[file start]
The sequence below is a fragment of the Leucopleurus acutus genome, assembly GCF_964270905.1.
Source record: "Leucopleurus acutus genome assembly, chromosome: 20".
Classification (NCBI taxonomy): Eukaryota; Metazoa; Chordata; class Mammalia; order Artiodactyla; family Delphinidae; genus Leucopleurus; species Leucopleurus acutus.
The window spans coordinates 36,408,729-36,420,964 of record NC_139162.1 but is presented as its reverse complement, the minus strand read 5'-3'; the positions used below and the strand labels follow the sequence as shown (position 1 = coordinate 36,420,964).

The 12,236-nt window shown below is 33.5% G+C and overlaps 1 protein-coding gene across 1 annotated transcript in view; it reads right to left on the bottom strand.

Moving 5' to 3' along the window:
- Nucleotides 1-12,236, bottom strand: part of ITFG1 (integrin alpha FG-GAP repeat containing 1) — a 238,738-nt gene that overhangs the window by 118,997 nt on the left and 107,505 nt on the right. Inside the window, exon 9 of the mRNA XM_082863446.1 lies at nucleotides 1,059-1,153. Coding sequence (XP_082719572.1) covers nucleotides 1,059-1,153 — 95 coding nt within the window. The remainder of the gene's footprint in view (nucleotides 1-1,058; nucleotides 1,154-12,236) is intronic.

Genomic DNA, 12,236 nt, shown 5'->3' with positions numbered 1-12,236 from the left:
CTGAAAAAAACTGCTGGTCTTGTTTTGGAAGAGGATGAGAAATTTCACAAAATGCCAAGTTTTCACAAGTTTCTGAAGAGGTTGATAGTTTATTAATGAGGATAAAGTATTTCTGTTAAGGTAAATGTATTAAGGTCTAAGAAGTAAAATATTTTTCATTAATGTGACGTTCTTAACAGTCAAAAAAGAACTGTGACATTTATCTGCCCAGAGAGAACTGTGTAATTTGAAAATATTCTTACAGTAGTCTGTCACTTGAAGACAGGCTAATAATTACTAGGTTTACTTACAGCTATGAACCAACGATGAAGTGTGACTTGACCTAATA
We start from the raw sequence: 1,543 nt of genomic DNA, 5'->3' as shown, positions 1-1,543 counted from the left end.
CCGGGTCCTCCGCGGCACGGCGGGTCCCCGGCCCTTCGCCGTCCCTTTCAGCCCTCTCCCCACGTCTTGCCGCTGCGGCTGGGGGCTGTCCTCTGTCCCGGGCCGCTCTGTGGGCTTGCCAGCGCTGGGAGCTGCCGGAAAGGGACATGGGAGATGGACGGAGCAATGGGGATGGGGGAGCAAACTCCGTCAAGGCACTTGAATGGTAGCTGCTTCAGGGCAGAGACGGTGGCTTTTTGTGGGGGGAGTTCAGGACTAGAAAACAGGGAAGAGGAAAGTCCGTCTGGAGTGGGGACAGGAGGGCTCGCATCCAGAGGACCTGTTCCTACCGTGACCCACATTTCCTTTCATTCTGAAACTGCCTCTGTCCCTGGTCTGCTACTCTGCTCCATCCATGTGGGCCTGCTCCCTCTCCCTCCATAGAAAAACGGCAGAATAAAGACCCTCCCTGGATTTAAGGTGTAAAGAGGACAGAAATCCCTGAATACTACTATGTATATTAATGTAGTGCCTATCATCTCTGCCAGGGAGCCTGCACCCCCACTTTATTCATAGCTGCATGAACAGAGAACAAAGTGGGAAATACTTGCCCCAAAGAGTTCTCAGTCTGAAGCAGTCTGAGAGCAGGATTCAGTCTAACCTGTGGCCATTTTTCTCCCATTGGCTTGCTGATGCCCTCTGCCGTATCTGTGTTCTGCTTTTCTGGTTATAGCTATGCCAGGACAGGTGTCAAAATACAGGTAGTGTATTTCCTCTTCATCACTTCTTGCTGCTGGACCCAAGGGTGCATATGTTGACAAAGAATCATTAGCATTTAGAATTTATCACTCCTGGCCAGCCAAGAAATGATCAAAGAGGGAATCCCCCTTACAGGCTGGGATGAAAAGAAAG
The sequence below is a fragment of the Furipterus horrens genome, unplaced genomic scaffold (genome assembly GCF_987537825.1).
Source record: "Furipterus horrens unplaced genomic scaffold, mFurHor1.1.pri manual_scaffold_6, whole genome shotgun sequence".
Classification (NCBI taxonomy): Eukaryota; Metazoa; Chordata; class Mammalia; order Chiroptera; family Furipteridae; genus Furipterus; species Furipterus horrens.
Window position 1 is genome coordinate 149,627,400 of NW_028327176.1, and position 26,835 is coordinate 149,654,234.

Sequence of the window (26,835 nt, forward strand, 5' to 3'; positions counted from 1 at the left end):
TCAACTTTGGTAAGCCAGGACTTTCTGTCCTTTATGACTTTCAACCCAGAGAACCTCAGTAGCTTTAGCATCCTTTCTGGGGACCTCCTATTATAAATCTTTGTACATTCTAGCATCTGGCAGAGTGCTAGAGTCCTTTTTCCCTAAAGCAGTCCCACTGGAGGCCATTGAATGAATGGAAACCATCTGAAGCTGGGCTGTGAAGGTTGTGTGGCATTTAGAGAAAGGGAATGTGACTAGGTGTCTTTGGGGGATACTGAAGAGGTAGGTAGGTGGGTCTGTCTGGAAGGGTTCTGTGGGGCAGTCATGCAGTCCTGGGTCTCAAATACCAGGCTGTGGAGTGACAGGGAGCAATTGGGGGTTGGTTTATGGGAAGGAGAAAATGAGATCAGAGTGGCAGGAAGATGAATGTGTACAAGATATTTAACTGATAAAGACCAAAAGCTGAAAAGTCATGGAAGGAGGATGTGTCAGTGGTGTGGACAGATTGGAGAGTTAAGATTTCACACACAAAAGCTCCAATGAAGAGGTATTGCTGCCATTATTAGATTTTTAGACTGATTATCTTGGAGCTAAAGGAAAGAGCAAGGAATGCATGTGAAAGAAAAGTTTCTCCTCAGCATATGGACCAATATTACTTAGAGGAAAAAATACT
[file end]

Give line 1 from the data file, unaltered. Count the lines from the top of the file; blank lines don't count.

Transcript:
The sequence below is a fragment of the Leucopleurus acutus genome, assembly GCF_964270905.1.